All I can say is, I was proven dead wrong. It really is a magnificent game, and despite the "limitations" the tracks seem to have on the overworld, it ended up being one of the most liveliest Zelda maps in the series. Literally, there was not one major stop that the player didn't need to visit more than once (either in the main quest or via a side quest) even if it seemed like so at the beginning.

And while I hated the Phantom tower, I didn't mind the tower of spirits one bit. Don't get me wrong- it was incredibly challenging at times, and made me want to pull my hair out on several occasional. However, at least I was getting frustrated on fresh challenges and not because I had to make my way though a repetitive temple I had never enjoyed in the first place.

Another problem I had with Phantom hourglass was that besides the main temple... it was almost a simplifide version of Zelda gameplay. I am a huge fan of the 2-D handheld titles in the series, LA, OoX, and Minish Cap, and all those proved that Zelda could be just as big and epic as it's console brothers, and PH almost seemed like a step down from that. On the other hand I think Handheld Zelda made a triumphant return with Spirit Tracks, and the game felt like it took what PH was trying to do and perfected it.

Currently I'm on the very last leg of the game, can't wait to see what happens!

I do plan to pick phantom hourglass back up, but quite honestly that will only be after I've exhausted all the Zelda goodness this year has to offer first.


Apr 19, 2009
I'd like to add that while Spirit Tracks seems restricted because of the train tracks, in truth there is a lot more freedom then in Phantom Hourglass. What I'm getting at here is that while in PH you can sail and sail to your hearts content, there are such a limited number of islands, there's really nowhere to go outside of major gameplay where as in ST there are numerous stops for you to explore and waste away hours ignoring normal gameplay. Also, the spirit tracks in ST give nintendo a way of making the game very linear. However, I actually think it wasn't very linear at all you could happily go visit old abandoned stops for sidequests as oppose to going through the next temple. PH on the other hand promised so much freedom with it's open sea, but were forced into linearity by not owning the correct sea maps or needing to know the correct path through somewhere without getting sent back to the start.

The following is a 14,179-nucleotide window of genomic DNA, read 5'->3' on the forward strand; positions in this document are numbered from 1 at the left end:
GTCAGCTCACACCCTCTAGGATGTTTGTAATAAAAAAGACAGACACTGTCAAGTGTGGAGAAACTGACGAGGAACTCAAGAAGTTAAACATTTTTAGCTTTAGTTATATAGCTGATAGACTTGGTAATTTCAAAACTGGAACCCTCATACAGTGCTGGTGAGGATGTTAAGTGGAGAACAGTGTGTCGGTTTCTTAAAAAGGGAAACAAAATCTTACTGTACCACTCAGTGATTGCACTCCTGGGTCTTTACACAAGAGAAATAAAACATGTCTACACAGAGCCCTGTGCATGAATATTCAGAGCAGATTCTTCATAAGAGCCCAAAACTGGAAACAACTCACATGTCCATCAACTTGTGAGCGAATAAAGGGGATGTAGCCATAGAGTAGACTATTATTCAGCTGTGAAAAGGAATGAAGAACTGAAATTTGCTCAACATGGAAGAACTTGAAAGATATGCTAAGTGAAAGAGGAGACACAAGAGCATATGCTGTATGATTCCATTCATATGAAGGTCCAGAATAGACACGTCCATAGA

In my opinion, the one thing that PH promised, like WW was freedom, but it failed to deliver. Whereas, with ST we had no expectations of being able to explore at our leisure but we got it anyway and that is the difference between to games. One promises something and doesn't deliver, the other just gives it to us as a bonus.

ST far out-ranks PH in my opinion but I think this is mostly because Nintendo rushed too hard to get out a Zelda for the DS as early as they could therefore there was no real padding, sidequests or anything at all other then the main story. This made the game feel shoddy and a little bit cheap. ST feels like Nintendo took their time making it. It's well developed, a perfect level of difficulty and the world is extravagant enough that you can become truly immersed in the game for long periods of time. I think part of the reason for this though is that by the time of the release of ST, the DS had truly matured, whereas with PH the controls were a bit shoddy and the games were a tad sketchy, the difference between Phantom Hourglass and Spirit Tracks is like the difference between Red Steel and Red Steel 2 the gameplay is just a lot smoother.


ᴀᴘᴘᴇᴀʀs ᴀɴᴅ ᴅɪsᴀᴘᴘᴇᴀʀs
Jun 23, 2010
Herts, England
I personally prefer Phantom Hourglass over Spirit Tracks, the former I played for days in a row until I finished it while the latter was played once and hasn't been touched again. I'm not even sure why I prefer PH over ST, maybe it's because they are similar in terms of gameplay and I simply want to avoid more of the same.

I wasn't a fan of the 'guide Zelda' mechanic, just getting through the very first task lowered my interest in the game, although I should say that i've enjoyed this same mechanic in other franchises.

The train was annoying for the simple fact that you essentially have to dodge everything, sure you can fire but that's only effective for so long. And yet I liked the 'hide and seek' idea when it was actually Link and implemented for the sake of puzzles.

Can't personally say that I was a fan of ST's rather extended use of the mic feature either. I seem to have terrible luck with buying a DS/Lite which requires my face to be right up to it for the action to register.